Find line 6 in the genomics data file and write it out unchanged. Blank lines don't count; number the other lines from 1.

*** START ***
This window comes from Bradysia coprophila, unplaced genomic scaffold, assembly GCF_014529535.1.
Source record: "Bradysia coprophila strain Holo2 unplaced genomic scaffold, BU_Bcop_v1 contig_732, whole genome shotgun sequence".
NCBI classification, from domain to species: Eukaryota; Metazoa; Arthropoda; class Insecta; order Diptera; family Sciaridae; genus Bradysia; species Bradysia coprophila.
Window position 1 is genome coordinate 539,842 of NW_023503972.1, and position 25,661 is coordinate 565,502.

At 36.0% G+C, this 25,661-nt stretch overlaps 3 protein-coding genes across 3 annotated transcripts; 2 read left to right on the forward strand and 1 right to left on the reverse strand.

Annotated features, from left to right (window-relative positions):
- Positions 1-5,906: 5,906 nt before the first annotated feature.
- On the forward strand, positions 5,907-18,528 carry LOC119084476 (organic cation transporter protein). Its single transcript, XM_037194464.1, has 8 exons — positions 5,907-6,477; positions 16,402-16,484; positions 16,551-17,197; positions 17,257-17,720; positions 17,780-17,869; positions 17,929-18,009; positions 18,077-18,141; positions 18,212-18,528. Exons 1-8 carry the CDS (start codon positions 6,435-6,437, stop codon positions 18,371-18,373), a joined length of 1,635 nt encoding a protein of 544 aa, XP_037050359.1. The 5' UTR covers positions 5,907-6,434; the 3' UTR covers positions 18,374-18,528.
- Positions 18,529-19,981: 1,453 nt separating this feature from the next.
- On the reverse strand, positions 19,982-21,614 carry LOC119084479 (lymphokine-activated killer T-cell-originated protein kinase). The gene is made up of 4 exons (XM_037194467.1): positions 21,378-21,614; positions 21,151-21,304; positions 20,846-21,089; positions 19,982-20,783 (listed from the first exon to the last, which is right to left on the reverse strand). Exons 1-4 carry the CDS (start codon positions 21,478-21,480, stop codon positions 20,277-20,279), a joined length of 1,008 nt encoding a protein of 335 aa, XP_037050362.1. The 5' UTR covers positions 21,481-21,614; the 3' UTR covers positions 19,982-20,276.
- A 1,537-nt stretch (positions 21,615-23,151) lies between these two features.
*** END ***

Annotated features, from left to right (window-relative positions):